The second adventure of creator Andrew MacLean’s Head Lopper -- Norgal if you’re one of his friends -- couldn’t have come at a better time. We’re in the dry period between the end of Dark Horse publishing new comics and Marvel starting up their own take on the adventures of “Conan” that there’s a distinct lack of barbarian-based action comics out there right now. “The Crimson Tower” fills that void as it has Head Lopper following two warriors of the Kota, Zhaania the master and Xho the disciple, to the titular tower on a mission of mercy that’s going to involve the slaying of an undead wizard. Ulrich the Twice-Damned is the master of the Tower and Head Lopper and his companions are only a few of the warriors he has welcomed inside on the pretense that if they slay him, everything he has will be theirs. In actuality, Ulrich is just waiting until these warriors fall victim to the Tower’s many traps and defenses so he can use their leftover parts in his experiments.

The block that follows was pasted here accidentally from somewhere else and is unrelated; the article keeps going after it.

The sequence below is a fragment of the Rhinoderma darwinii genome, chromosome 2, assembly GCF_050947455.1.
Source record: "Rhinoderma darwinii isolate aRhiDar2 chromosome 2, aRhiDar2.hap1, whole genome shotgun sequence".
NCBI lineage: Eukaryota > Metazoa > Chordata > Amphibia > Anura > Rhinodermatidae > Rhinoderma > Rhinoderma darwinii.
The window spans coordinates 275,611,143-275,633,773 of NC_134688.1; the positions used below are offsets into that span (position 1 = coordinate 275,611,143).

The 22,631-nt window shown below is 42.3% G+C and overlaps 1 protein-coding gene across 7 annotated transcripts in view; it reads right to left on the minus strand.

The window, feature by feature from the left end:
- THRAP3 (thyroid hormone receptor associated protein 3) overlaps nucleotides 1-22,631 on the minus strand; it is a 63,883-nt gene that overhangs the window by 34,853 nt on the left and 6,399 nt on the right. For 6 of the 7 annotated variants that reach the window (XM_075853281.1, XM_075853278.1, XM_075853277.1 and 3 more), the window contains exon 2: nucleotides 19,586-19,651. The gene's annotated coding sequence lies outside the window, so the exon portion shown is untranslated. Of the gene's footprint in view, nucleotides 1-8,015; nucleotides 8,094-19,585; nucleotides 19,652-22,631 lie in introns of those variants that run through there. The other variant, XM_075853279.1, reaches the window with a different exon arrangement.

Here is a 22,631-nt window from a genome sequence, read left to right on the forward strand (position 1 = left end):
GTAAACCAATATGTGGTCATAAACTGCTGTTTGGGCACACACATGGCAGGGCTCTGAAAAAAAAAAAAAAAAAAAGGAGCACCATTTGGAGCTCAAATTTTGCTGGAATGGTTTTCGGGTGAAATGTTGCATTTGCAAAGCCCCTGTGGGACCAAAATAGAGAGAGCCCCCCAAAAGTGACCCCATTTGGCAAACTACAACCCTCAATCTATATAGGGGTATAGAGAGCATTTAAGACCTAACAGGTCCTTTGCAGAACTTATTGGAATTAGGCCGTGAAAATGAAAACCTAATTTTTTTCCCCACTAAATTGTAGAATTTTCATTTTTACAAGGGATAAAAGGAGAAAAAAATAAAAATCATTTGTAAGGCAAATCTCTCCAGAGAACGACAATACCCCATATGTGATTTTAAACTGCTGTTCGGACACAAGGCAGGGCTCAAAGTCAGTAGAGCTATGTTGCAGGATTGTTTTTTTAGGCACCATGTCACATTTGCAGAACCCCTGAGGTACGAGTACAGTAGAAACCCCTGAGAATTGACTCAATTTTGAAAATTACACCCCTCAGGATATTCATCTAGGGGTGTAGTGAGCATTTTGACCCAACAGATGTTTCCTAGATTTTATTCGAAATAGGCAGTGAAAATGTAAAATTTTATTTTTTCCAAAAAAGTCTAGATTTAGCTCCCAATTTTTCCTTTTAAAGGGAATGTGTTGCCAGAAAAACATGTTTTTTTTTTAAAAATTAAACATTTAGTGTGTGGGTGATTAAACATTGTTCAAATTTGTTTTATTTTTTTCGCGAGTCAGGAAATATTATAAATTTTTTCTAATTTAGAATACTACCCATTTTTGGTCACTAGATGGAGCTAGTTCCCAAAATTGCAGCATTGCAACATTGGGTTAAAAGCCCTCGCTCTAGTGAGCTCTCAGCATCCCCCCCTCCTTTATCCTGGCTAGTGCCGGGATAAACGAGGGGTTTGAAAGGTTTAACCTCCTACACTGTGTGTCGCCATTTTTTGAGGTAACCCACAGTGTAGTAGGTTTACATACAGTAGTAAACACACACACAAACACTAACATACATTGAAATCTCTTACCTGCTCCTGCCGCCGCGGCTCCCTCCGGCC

“Head Lopper & the Crimson Tower’s” biggest fault is that it doesn’t offer anything to change the mind of people who would pass it by because of its resemblance to “Conan” or that it’s a sword-and-sorcery title. If you’re like me, however, and you did get a kick out of the first volume then vol. 2 will still offer a satisfying experience. MacLean’s style continues to be impeccable and he makes the many regions of the Tower memorably distinct and displays the action in a clear and engaging manner. There’s also a surprising amount of heart to the story to keep you involved with it as well. From Zhaania’s mentorship of Xho to her own personal reasons for coming to the Tower, to the tiny Twerpal of the Fonga people who only winds up in this conflict because he was looking out for his little brother Bik and now has to contend with a situation that’s far bigger than he is, literally and figuratively. As for Head Lopper, he remains the same as he ever was, with his banter between the head of the Blue Witch providing an effective means of comic relief throughout. So even if what MacLean has to offer here isn’t exactly new, it’s still done with a freshness that keeps the story engaging throughout.